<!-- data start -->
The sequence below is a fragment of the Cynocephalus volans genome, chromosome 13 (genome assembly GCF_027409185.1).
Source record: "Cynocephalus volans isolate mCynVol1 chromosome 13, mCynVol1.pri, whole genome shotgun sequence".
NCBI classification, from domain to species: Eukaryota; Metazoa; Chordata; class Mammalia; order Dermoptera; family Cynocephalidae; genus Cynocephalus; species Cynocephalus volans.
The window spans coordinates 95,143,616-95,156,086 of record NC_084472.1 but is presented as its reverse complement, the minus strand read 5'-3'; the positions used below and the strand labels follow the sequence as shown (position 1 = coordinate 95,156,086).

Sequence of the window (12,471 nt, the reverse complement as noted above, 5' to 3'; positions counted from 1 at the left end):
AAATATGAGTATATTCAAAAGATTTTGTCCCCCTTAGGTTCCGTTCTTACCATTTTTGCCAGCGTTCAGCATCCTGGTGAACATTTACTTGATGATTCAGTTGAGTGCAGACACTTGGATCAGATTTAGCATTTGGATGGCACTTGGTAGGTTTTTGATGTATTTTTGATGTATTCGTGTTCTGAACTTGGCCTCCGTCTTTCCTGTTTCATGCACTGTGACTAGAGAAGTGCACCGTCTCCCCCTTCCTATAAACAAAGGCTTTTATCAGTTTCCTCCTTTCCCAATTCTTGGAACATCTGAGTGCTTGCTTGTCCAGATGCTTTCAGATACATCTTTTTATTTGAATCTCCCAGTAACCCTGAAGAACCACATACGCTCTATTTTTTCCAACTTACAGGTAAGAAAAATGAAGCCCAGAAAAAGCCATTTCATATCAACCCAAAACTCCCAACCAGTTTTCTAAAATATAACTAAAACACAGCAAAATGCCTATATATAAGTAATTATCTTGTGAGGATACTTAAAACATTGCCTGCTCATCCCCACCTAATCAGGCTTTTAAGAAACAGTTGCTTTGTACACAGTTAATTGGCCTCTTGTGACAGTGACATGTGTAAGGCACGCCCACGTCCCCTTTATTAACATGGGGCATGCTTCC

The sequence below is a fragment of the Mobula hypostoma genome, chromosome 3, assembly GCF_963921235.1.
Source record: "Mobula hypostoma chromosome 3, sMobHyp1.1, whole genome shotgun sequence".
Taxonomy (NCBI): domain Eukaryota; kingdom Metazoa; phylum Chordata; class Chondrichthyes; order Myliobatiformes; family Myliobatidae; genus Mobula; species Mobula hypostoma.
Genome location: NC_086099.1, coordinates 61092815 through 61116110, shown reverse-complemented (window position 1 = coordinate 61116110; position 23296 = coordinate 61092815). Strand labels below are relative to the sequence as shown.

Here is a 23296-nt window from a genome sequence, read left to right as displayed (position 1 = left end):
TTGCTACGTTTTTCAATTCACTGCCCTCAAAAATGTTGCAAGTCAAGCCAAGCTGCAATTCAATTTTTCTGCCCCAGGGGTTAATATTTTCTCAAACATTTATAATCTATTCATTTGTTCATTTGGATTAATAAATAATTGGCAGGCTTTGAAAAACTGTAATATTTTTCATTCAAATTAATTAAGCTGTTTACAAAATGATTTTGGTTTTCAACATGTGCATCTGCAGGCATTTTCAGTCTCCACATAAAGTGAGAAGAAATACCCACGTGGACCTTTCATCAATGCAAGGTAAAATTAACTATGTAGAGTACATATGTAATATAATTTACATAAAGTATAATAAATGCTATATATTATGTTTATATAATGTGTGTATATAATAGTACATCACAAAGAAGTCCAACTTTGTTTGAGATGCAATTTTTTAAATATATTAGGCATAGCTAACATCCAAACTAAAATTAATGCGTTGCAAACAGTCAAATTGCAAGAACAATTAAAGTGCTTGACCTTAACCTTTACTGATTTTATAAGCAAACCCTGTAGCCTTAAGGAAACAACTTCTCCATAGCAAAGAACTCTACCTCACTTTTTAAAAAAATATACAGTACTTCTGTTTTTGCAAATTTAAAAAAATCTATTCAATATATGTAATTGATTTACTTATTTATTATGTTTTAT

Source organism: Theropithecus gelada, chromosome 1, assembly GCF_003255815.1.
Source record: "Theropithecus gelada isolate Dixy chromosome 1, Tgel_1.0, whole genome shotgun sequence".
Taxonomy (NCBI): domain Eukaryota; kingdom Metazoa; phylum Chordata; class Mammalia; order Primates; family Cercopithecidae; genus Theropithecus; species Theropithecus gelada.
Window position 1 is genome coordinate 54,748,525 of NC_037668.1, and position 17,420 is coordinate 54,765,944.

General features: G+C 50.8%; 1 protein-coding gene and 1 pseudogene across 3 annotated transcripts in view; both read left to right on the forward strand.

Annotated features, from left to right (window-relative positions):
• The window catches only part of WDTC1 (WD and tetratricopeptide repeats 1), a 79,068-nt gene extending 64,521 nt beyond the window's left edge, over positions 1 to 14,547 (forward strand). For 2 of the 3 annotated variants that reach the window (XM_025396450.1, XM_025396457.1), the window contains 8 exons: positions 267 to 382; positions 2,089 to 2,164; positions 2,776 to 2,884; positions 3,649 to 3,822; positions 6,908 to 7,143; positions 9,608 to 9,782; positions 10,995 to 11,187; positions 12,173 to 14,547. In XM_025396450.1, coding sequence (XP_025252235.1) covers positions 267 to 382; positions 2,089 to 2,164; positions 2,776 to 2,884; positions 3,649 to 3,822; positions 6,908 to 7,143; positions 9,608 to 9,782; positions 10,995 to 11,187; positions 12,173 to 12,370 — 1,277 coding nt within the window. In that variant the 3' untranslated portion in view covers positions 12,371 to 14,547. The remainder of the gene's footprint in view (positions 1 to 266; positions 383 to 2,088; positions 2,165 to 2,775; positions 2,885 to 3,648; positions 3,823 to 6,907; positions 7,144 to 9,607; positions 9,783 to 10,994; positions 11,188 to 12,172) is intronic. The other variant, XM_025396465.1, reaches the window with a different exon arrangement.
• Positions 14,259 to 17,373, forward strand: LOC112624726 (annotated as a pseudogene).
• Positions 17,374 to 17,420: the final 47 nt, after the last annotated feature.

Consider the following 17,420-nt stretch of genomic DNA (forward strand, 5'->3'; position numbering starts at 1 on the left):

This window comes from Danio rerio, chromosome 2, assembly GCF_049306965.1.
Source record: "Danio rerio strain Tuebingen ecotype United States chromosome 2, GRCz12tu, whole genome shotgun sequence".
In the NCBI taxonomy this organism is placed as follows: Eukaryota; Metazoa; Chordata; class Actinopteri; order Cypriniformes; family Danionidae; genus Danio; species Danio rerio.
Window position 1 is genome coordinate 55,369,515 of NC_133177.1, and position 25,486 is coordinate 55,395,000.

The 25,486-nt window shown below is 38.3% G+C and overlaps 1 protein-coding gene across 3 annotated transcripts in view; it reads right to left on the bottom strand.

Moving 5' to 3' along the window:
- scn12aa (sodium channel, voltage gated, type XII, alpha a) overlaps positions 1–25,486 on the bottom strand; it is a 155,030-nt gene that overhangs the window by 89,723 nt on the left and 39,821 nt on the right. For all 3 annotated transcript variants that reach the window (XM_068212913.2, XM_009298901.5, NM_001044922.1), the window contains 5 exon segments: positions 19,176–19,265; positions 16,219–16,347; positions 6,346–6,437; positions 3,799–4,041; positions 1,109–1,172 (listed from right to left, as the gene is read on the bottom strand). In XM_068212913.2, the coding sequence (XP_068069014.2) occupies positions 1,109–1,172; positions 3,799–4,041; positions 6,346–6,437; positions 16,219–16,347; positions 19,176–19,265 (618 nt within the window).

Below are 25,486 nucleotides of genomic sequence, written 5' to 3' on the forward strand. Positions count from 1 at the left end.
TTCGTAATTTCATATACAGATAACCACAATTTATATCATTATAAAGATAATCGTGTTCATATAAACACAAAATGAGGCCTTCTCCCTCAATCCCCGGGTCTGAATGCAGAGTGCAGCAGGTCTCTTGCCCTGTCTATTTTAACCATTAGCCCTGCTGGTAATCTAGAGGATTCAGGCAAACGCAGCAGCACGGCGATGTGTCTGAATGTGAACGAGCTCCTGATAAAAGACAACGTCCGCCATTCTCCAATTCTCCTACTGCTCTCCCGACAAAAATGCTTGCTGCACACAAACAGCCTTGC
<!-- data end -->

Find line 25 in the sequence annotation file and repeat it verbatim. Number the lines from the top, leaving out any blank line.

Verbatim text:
In the NCBI taxonomy this organism is placed as follows: Eukaryota; Metazoa; Chordata; class Actinopteri; order Cypriniformes; family Danionidae; genus Danio; species Danio rerio.